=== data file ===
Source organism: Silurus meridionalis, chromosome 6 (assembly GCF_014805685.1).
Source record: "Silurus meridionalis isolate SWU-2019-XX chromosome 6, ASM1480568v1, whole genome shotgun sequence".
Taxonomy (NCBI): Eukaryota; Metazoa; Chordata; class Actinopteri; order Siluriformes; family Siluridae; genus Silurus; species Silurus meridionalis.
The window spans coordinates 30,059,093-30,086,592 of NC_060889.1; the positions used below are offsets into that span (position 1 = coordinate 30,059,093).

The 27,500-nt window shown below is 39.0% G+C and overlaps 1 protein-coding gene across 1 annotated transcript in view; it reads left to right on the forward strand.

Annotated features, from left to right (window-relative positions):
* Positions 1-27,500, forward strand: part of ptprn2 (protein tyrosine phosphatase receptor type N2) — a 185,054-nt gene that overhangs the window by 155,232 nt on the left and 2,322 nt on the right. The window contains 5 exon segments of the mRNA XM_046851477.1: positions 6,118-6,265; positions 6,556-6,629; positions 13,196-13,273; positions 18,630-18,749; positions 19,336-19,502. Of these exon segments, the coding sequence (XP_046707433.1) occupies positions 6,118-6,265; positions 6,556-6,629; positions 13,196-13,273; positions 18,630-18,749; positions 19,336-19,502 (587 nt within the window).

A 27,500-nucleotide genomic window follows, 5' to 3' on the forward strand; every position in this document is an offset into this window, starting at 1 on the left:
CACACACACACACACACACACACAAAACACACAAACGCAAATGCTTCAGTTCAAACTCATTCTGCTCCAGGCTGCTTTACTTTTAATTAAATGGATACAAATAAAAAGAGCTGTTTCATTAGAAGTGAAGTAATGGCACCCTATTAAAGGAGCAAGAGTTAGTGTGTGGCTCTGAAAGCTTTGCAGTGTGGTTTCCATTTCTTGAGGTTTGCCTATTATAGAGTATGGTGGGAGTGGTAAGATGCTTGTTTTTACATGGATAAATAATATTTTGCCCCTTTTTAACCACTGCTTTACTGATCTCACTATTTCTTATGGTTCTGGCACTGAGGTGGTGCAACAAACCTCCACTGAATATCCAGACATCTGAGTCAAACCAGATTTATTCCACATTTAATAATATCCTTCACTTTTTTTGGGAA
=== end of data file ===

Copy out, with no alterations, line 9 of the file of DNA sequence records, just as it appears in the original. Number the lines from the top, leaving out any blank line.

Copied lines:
CACACACACACACACACACACACAAAACACACAAACGCAAATGCTTCAGTTCAAACTCATTCTGCTCCAGGCTGCTTTACTTTTAATTAAATGGATACAAATAAAAAGAGCTGTTTCATTAGAAGTGAAGTAATGGCACCCTATTAAAGGAGCAAGAGTTAGTGTGTGGCTCTGAAAGCTTTGCAGTGTGGTTTCCATTTCTTGAGGTTTGCCTATTATAGAGTATGGTGGGAGTGGTAAGATGCTTGTTTTTACATGGATAAATAATATTTTGCCCCTTTTTAACCACTGCTTTACTGATCTCACTATTTCTTATGGTTCTGGCACTGAGGTGGTGCAACAAACCTCCACTGAATATCCAGACATCTGAGTCAAACCAGATTTATTCCACATTTAATAATATCCTTCACTTTTTTTGGGAA